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Three cryptographers at Stanford University recently came up with a clever solution to the persistent problem of identity theft on the Internet. Wily hackers in Russia, China, and other countries send out piles of e-mail messages looking like they came from some financial institution such as Citibank or Paypal. Millions of consumers get these messages, which have embedded HTML links in them that take the unsuspecting recipient to look-alike websites run in faraway places. You’re prompted to enter a username and password and thenwhamthe hacker has the keys to your bank account.

But good usernames and passwords typed at bad websites isnt the only such threat that consumers face. A potentially larger problem is that many people use the same username and password combination at multiple sites. This makes memorization easier, but it means that an unscrupulous website operator can take a list of usernames and passwords from, say, an Internet sweepstakes site and use it to try to break into online bank accounts.

So Stanford cryptographers Blake Ross, Dan Boneh, and John Mitchell have designed a clever plug-in for Internet Explorer that solves this problem by scrambling what you type into the password field so every website sees a different passworda password thats based both on what you type and on the domain of the website itself.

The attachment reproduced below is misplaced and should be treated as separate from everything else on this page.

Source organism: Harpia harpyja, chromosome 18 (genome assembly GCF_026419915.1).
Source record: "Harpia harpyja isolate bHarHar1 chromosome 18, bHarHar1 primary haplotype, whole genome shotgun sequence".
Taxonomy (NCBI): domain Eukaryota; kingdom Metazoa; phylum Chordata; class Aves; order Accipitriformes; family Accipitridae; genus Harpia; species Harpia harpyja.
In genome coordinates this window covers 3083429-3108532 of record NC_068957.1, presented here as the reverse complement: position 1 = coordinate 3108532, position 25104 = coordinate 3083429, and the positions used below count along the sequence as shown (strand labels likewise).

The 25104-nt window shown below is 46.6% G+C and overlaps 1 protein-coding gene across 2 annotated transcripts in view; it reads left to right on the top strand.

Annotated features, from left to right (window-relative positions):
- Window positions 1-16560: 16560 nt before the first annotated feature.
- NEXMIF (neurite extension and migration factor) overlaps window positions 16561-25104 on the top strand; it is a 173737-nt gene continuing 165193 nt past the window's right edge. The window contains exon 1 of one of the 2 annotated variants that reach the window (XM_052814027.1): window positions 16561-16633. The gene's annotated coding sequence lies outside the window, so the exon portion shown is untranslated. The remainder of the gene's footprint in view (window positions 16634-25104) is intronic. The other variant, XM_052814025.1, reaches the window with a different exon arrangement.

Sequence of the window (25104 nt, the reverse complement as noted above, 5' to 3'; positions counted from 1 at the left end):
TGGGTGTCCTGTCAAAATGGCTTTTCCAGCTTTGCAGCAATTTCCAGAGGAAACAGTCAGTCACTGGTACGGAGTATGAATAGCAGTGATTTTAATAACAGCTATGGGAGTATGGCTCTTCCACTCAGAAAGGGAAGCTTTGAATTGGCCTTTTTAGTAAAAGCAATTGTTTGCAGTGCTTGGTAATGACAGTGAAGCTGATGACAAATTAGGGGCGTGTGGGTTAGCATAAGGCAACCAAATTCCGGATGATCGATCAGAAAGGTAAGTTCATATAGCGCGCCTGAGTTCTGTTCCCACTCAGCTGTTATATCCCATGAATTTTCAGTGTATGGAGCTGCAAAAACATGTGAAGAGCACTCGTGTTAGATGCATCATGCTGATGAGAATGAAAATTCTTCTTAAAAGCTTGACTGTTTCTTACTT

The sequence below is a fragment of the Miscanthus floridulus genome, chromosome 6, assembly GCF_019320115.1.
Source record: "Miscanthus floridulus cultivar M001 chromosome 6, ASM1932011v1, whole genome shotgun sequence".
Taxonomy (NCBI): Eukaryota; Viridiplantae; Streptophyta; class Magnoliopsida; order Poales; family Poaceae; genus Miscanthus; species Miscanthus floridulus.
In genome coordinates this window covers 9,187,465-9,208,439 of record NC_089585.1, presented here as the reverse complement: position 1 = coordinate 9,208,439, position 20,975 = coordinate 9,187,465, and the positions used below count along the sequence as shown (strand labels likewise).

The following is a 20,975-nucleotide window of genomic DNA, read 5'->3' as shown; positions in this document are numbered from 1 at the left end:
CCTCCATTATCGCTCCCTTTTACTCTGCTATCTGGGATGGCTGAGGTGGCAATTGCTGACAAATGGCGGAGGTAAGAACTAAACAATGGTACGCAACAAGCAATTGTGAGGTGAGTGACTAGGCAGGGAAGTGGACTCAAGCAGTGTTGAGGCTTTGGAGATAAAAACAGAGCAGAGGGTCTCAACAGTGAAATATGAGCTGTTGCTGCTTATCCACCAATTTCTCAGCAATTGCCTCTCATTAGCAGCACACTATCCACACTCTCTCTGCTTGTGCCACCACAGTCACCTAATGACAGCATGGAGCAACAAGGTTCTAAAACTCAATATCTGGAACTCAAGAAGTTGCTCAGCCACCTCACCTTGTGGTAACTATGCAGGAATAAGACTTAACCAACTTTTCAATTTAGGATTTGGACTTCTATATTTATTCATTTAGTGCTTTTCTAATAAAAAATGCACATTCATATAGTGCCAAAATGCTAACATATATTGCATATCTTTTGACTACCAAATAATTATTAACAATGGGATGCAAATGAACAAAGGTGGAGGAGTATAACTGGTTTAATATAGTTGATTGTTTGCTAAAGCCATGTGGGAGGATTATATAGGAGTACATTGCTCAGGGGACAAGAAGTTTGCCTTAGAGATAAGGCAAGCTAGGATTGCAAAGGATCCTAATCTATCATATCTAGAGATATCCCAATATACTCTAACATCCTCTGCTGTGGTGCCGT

Now, lots of people use some variant on this strategy. Their Hotmail password might be nosmis-hotmail while their Yahoo! Personals password is nosmis-Yahoo! But any strategy like this is pretty simple to decipher. The password scrambling method that the Stanford trio has devised is based on a mathematical function called a cryptographic hasha kind of one-way function that transforms what the user types into a jumble of numbers and letters in a way that cannot be reversed. Because the Stanford system calculates the cryptographic hash of both the websites domain and the users password, the hacker gets different passwords than the legitimate ones. (Click here to find details about this clever solution.)

One company thats using cryptographic hashes in a very public way is Yahoo! Last year, Yahoo! redesigned the login process to its website to make it sniff-proof. The standard way to do this is to use encryption. But encryption can be slowespecially when you are running one of the most popular sites on the Internet.

So what Yahoo! did instead was to modify its login page to use a so-called challenge-response system based on a cryptographic hash. When you try to log in, Yahoo!s server downloads to your browser a cryptographic hash function written in JavaScript. Along with this function is a “challenge”a short sequence of letters and numbers. When you type your password into the login screen, your browser takes your password, appends these characters provided by Yahoo!, and calculates the cryptographic hash of the resulting string. The browser then sends the resulting value back to Yahoo!, no encryption needed. Even if you are at a cybercafe having your Web traffic sniffed by Belgium hackers, theres no way for the bad guys to take the resulting hash value and derive your original password.

This clever “challenge-response” system is also at the base of the Mobil Speedpass system: its what makes the Speedpass radio frequency identification (RFID) tag so difficult to clone. Other RFID systems dont use challenge-response, which makes attacking them comparatively easy.

But what is this cryptographic hash function, anyway?

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